The most ambitious of these initiatives have in common that they are oriented toward principles, not programs or specific practices. The Coalition of Essential Schools, for example, is united by a commitment to nine principles for the "redesign" of secondary schools (Sizer, 1992). Predictably, teachers' commitments to these principles are provisional and uneven in that regard, we have what might appear to be a conventional "implementation of innovation" situation. But the dilemma for school leadership and for professional development goes far deeper in this instance: there is no well-developed picture of what these principles look like in practice. In the scramble to define a model, isolated cases of success become the focus of lore Central Park East springs to mind, but few others (Meier, 1992). And no matter how persuasive the precedent set by any success story, broad principles require close attention to each local context. To fit opportunities for professional development to a campaign for the principled redesign of schooling is arguably a different matter indeed from organizing the training and support to implement a program or a set of readily-transferable practices. Yet we lack descriptions of restructuring initiatives that supply a detailed portrait of the learning demands on teachers and the corresponding professional development responses.
This is not the place to repeat all the major arguments surrounding the professional standing of the teaching occupation, although the reforms have spawned a large and growing literature. Two comments seem germane. First, state and local policy makers seem most readily disposed to support appeals to "professionalization" where they see it as (1) sustaining a reasonably well-prepared and stable teacher workforce; and (2) coupled with assurances of local accountability for student outcomes. Second, initiatives that promise "professionalization" of teaching increasingly expand opportunity and reward in exchange for increased obligation. Teachers are expected to contribute to the support of beginning teachers and to participate in other ways in the improvement of schooling and teaching.
These five streams of reform cannot be done well piecemeal, nor are they reforms that succeed if attempted only in isolated classrooms. As Fine (1992) puts it, the present ventures pursue the "big systemic, educational question..." of transforming whole systems into "educationally and emotionally rich communities of learners" (p. 2). This suggests quite a different organization of learning opportunity (and obligation) than one that supplies teachers with measured increments in knowledge, skill, and judgment from a known pool of "effective" classroom practices.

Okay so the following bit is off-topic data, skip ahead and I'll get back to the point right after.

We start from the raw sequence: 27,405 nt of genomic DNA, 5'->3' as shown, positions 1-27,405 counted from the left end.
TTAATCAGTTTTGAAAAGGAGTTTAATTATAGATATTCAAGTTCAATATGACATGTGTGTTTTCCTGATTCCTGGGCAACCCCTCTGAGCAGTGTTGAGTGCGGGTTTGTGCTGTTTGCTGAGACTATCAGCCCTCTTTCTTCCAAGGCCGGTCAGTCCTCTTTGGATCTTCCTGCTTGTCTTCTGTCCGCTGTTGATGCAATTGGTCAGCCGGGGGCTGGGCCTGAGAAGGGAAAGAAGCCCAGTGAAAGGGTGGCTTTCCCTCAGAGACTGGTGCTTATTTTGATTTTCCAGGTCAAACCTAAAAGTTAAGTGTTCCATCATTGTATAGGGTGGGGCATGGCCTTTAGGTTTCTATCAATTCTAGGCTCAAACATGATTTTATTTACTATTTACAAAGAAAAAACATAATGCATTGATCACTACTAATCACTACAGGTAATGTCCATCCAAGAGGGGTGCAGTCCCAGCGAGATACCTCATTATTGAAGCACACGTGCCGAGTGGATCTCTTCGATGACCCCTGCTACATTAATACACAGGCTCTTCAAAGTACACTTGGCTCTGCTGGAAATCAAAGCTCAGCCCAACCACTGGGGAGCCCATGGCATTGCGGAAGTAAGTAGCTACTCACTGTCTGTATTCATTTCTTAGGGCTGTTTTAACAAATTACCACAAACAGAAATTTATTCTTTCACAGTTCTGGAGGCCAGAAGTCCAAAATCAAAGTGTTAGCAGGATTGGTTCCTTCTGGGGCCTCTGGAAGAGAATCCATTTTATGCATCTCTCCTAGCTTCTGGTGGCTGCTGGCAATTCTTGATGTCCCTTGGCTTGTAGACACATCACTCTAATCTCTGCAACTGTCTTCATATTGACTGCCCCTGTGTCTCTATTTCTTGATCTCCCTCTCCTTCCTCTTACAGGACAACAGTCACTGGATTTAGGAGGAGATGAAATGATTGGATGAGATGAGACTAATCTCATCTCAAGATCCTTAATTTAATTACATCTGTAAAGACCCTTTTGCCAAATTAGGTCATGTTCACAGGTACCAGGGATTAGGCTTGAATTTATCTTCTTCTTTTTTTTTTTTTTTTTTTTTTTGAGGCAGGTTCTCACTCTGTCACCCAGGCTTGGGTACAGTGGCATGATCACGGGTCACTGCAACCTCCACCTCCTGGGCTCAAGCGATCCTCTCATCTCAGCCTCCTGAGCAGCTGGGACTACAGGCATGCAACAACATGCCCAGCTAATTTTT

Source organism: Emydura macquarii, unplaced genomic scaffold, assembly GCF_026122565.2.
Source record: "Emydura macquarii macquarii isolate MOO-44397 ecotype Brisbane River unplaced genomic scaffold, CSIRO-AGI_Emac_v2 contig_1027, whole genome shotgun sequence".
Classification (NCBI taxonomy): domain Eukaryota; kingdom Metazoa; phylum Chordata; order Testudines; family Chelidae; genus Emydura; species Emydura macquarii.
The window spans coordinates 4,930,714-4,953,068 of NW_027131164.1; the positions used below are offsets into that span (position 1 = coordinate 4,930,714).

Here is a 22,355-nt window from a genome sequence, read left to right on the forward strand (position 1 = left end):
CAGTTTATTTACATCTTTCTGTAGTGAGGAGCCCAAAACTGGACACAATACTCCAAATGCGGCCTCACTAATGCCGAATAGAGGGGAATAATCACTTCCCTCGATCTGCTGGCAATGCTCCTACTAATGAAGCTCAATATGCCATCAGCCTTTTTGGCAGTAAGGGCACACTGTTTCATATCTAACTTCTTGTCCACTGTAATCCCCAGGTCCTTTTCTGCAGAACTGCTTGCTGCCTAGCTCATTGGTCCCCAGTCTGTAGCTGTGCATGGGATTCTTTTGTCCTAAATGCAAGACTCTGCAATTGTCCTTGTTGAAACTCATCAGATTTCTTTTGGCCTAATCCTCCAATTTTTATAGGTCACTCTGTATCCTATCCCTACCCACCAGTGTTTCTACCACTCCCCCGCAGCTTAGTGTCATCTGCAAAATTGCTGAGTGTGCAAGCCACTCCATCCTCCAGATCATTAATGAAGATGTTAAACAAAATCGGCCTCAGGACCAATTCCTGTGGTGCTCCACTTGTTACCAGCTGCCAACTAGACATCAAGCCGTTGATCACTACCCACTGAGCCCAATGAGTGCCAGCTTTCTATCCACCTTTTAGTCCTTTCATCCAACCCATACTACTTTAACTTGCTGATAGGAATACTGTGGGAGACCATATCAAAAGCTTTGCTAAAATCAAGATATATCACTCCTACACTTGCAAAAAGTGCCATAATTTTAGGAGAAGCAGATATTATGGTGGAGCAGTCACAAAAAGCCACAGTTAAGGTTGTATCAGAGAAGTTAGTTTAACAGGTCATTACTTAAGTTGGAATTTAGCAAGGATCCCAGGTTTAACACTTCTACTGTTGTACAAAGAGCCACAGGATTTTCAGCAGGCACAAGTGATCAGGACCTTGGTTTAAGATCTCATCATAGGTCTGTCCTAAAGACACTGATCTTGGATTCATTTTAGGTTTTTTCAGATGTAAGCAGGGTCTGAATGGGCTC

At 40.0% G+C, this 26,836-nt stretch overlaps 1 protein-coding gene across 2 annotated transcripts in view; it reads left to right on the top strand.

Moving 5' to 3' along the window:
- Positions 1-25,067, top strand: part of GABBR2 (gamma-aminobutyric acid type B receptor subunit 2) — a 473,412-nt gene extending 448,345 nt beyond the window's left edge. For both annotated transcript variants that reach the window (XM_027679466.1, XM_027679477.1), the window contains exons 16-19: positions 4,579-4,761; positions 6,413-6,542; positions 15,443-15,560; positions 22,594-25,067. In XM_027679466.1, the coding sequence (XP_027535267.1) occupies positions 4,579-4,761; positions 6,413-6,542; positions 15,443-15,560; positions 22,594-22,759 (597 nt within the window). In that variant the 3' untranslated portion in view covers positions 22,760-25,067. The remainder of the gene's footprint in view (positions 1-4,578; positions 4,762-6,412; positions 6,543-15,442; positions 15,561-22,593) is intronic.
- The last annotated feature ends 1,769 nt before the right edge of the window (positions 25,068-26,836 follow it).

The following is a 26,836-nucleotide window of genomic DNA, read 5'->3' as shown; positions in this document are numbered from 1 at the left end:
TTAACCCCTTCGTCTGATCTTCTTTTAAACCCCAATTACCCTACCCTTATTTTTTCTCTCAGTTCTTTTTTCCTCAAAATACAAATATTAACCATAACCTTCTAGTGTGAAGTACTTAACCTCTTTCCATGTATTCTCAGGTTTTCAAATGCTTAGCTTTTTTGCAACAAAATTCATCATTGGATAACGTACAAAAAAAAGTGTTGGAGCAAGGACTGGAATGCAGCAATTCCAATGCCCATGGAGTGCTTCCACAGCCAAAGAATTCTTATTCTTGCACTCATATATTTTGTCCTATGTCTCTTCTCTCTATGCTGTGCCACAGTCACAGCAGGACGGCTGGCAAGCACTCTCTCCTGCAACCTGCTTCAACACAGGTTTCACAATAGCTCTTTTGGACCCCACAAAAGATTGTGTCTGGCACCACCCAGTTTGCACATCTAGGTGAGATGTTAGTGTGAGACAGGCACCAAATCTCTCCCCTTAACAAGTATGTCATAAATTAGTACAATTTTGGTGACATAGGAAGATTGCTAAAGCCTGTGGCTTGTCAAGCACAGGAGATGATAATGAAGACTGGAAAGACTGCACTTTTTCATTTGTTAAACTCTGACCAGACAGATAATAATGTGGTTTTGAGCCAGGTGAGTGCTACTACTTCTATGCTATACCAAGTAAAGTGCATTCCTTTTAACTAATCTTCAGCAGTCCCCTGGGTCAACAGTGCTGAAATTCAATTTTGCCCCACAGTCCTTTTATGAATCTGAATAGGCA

So: we know how to do training well, and could profitably do more of it well; the training paradigm, no matter how well executed, will not enable us to realize the reform agendas; and resource allocations for professional development represent a relatively poor fit with the intellectual, organizational, and social requirements of the most ambitious reforms.
Teacher collaboratives and other networks. Subject-specific teacher collaboratives in mathematics, science, and the humanities have grown in size, visibility, and influence over the past decade. Lord (1991) locates the subject collaboratives within an alternative paradigm of professional development in which the vision of teachers' professional development encompasses: " (a) teachers' knowledge of academic content, instruction, and student learning, (b) teachers' access to a broader network of professional relationships, and (c) teacher leadership in the reform of systemwide structures" (p. 3; see also Lieberman and McLaughlin, 1992).
Two accounts suggest how subject collaboratives equip teachers individually and collectively to deepen their subject knowledge and to assume a more assertive role in the reform of curriculum, pedagogy, and assessment. The first is an account of Philadelphia's humanities collaborative (PATHS); the second centers on the mathematics collaborative +PLUS+, one of several subject matter collaboratives organized under the sponsorship of the Los Angeles Educational Partnership.
PATHS (Philadelphia Alliance for Teaching Humanities in the Schools) engages teachers directly in the modes of inquiry related to the various humanities disciplines. The project's aim to provide urban students a genuine curriculum in the humanities not watered down, dumbed down, or packaged required a parallel experience for teachers. The former project director traces this decision about teachers' professional development in part to the general absence of humanities background in teachers' preservice preparation or subsequent studies: "[M]ost teachers hold degrees in education, psychology and related technical fields; few have been trained as historians, scientists, philosophers. Even those who do hold liberal arts and science undergraduate degrees rarely continued their pursuit of these subjects as graduate students. Advancement in teaching depends on certifications and supervisory credentials, not on learning more about arts and science subjects " (Hodgson, 1986, p. 29).